The types of programs available and cost of treatment are also something to consider. It would be nice if people didn’t have to worry about the price tag, but that’s not realistic. They should look into how much the treatment will cost and what the payment options are. Talking to experienced counselors can help them make the right choice when it comes to treatment.

Follow Through with the Recovery Plan

After determining which facility is right for them, it’s time to follow through with the treatment plan. Just reading and learning about their condition and the various types of treatment is not going to make the problem go away. Making the decision to get treatment is hard, but taking control of their lives will lead themto a much happier, brighter future.

That first step can be scary. It’s stepping into the unknown, onto a path that they may not have walked before. But their new life of health and success will greatly outweigh these brief moments of discomfort.

How to Combat Common Relapse Triggers

Addiction recovery is a long road, but it is one that is worth traveling. As with any journey, there are a plethora of ways to reach the destination—some longer, some shorter—but the important thing is to keep moving forward. Sometimes there are roadblocks, though. Sometimes things like peer pressure, cravings or depression slowly creep in and narrow the pathway until it is completely blocked, causing a relapse.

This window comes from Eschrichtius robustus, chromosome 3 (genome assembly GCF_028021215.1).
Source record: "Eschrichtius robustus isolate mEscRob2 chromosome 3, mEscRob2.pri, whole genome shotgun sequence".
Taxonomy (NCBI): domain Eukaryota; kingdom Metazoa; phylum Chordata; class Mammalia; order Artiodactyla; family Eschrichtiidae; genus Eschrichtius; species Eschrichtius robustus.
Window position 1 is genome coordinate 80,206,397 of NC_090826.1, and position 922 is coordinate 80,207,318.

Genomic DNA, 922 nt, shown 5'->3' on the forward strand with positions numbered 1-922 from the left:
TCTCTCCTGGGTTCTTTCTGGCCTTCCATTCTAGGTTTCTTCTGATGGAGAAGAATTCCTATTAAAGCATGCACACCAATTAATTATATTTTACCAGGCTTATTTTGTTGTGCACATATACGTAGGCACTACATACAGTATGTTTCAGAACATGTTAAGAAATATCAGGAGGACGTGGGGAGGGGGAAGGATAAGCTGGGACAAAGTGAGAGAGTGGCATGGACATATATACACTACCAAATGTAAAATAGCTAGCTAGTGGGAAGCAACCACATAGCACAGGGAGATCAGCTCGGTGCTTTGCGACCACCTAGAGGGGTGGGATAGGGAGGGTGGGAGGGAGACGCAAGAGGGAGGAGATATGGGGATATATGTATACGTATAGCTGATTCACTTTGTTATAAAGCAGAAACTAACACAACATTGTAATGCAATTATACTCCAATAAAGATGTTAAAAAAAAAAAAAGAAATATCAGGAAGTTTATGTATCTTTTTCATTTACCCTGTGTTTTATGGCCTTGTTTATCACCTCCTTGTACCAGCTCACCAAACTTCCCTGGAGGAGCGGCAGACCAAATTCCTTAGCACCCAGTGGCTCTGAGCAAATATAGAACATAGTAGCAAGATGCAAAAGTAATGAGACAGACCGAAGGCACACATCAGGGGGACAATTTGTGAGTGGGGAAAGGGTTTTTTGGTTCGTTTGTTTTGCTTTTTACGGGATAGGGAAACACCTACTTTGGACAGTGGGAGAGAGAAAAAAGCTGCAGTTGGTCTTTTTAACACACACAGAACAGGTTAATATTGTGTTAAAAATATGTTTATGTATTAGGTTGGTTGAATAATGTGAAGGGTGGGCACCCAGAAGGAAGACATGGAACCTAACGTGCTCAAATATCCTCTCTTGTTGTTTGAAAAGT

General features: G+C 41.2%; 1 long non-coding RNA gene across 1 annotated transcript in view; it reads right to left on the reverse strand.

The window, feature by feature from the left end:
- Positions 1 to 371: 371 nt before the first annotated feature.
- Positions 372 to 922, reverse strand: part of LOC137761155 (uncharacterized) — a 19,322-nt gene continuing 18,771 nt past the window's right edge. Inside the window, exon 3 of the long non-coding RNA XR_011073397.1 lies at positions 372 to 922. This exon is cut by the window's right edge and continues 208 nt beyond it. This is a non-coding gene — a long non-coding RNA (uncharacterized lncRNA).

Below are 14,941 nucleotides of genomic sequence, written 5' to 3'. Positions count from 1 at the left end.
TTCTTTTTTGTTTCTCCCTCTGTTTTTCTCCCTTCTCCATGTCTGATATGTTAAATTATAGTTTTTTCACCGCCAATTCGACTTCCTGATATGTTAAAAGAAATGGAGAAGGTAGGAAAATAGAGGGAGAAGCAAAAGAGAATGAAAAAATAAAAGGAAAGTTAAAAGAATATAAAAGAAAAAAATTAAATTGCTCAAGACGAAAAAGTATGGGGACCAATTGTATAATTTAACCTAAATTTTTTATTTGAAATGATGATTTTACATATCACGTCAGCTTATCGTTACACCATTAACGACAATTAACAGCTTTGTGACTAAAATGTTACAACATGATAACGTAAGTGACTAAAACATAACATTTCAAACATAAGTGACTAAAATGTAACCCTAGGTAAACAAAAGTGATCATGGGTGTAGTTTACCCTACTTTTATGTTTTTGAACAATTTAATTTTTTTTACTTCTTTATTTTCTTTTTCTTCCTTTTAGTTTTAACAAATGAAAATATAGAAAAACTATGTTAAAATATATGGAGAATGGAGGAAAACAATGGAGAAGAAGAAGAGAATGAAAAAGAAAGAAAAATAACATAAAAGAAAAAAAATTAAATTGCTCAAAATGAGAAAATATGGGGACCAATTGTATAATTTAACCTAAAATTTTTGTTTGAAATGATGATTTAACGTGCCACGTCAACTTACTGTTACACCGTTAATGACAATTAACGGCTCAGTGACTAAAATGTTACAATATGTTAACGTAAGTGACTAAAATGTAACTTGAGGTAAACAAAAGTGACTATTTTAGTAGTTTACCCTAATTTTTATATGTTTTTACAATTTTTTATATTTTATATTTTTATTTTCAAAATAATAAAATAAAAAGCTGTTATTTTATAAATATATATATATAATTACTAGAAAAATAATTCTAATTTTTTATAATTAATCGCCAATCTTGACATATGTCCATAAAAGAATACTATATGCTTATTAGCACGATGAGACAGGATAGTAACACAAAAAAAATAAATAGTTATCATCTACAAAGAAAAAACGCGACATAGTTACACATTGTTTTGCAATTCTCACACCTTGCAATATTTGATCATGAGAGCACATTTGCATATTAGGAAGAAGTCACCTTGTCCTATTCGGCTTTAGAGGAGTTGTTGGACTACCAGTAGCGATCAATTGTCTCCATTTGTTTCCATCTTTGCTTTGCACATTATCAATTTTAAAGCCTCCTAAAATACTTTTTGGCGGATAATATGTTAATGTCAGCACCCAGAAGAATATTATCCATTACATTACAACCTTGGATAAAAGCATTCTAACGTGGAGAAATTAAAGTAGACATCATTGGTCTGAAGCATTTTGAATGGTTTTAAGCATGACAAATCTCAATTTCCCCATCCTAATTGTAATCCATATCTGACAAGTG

People on the path to recovery may stumble and fall down for a bit, but theycan always get back up. It’s just a matter of remembering the purpose of their journey and pushing forward. In order to continue on the path to recovery, it’s important to be able to recognize and combat common triggers of relapse.

Make New Friends

While people are in rehab, they’re away from everyone who they used to abuse drugs or alcohol with. They’re safe. But once they return to day-to-day life, that all changes. They’re submerged back into the world where they used, but all of a sudden they’re no longer using. It’s a huge life change. The good news is that with the right support group and sober friends, they will be able to enjoy life in a brand new way.